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Judges in the First Feature Competition will also have it tough: Josephine Decker’s Butter on the Latch – one of two films she has in the festival, amazingly – arrives on a wave of love from Sundance, unsurprisingly as it’s steeped in hippy West Coast dreaminess. It’s up against Something Must Break by Ester Martin Bergsmark, whose documentary She Male Snails was a hit at the Lesbian and Gay Film Festival. Her feature foregrounds innovative transgender erotics, and is one of several LGBTQI films making a splash in this year’s main festival, along with Desiree Akhavan’s Appropriate Behavior, which sounds like another entry in the welcome catalogue of hot mess feminist comedy.

Notable among the films representing the UK is Second Coming, a black comedy about immaculate conception starring Idris Elba, which is the first feature by playwright debbie tucker green. The British female contingent at the festival also includes Rebecca Johnson’s docu-fiction Honeytrap, Emily Wardill’s experimental meditation When You Fall into a Trance, the delightfully-titled The World is Full of Stupid Men, co-directed by Eden Kötting, and a glorious new print of Joy Batchelor’s beloved 1954 animation of Animal Farm.

For those who want to explore some cinema classics, from the vaults there’s also Helma Sanders-Brahms’ Germany Pale Mother, a tribute to queer avant-gardist Maria Klonaris, and I Don’t Know, an early short by Penelope Spheeris of Wayne’s World fame and one of the first documentaries with a transgender subject. Those accompanying younger viewers might also be interested in Moomins on the Riviera (2014, co-directed by Hanna Hemilä).

However many films by women you see, there’s always room for more

While female filmmakers have failed to crack the prestigious Gala screenings, they nevertheless feature adaptations of books by Vera Brittain and Cheryl Strayed (Testament of Youth and Wild respectively) and female protagonists in The White Haired Witch of the Lunar Kingdom and A Little Chaos. Chinese superstar and X-Men’s Blink, Fan Bingbing takes the lead in White Haired Witch, while A Little Chaos stars Kate Winslet as landscape designer for Louis XIV (director Alan Rickman in a delightfully silly wig). Finally, there’s always Björk, who had 110% creative control over her Biophilia: Live concert film.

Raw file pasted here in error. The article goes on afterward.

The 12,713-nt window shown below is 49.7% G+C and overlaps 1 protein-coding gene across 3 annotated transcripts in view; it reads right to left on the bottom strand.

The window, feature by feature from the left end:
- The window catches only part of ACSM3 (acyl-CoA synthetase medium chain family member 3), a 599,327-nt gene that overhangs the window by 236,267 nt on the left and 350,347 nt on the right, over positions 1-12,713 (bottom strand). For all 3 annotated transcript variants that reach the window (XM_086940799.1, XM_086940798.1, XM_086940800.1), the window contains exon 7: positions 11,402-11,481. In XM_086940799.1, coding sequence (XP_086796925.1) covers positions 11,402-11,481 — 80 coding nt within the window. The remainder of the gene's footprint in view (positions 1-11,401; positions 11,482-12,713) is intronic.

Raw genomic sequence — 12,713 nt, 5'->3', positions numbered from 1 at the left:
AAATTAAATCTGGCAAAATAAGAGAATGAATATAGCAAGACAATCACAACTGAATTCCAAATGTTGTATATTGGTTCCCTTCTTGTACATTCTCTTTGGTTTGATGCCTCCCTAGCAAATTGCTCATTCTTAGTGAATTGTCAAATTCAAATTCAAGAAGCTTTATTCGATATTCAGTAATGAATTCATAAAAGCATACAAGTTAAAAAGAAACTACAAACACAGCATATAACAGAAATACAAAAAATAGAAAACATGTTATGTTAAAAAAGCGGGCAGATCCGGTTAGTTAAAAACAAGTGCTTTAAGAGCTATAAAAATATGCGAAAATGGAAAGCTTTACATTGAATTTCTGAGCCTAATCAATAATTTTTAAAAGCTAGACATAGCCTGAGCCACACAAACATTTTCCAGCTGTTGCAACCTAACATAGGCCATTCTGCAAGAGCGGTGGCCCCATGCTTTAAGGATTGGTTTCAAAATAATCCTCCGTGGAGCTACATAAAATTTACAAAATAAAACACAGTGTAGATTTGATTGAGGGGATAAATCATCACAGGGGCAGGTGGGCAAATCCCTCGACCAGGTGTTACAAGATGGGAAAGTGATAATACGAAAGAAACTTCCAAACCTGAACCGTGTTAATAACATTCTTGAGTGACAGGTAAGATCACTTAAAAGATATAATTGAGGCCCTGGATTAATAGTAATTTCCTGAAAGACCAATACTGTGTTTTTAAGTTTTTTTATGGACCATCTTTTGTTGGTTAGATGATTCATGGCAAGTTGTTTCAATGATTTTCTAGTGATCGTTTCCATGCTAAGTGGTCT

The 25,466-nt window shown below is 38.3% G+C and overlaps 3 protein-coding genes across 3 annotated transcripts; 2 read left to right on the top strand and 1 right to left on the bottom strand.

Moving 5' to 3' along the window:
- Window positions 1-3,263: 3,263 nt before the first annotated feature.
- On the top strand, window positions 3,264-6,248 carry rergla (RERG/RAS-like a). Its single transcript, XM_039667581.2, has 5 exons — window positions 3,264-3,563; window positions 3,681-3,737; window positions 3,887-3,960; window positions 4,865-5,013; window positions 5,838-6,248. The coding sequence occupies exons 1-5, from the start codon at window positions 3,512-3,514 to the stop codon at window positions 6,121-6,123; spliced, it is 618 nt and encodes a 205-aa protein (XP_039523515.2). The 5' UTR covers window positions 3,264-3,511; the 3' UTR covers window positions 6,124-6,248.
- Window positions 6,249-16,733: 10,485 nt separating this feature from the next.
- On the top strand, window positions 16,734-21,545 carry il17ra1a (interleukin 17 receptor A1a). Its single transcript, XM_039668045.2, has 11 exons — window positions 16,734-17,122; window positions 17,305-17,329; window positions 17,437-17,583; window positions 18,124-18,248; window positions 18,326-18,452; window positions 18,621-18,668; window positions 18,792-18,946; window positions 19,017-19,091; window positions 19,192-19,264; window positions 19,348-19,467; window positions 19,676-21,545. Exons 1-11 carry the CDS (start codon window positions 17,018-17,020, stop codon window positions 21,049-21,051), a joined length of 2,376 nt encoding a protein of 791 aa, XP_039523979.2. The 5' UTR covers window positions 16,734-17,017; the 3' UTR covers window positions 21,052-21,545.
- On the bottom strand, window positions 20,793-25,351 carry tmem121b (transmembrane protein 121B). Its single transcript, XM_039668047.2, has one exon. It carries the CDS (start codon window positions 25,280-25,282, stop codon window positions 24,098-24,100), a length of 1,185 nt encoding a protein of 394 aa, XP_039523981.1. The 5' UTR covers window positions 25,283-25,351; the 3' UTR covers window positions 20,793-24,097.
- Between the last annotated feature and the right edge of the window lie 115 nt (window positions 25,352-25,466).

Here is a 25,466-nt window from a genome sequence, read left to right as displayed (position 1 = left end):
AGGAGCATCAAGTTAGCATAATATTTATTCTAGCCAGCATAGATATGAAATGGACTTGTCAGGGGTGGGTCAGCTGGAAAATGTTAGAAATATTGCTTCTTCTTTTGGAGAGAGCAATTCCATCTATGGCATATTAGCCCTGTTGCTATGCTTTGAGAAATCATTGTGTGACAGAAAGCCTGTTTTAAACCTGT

Tickets are still available for most of the screenings and if you miss out on Biophilia, there’s a special opportunity to see it as part of Ada and After, Club des Femmes’ feminist science fiction weekender in November.

Because however many films by women you see, there’s always room for more…

BFI London Film Festival is running 8-19 October. You can buy tickets for screenings that haven’t sold out on BFI website.

All photos are stills from the films shown at this year’s London Film Festival, courtesy of BFI. First photo is from The Falling by Carol Morley, showing Maisie Williams as Lydia and Florence Pugh as Abbie (photo Aimee Spinks). Second photo is from Margarita, with a Straw, showing Kalki Koechlin as Laila. Third picture is from A Girl Walks Home Alone at Night, showing Sheila Vand as The Girl.

Sophie Mayer is currently writing Political Animals: The New Feminist Cinema, and seeing 20 films in ten days at the LFF. She is fully expecting to swoon at her final screening, Carol Morley’s fainting epidemic drama The Falling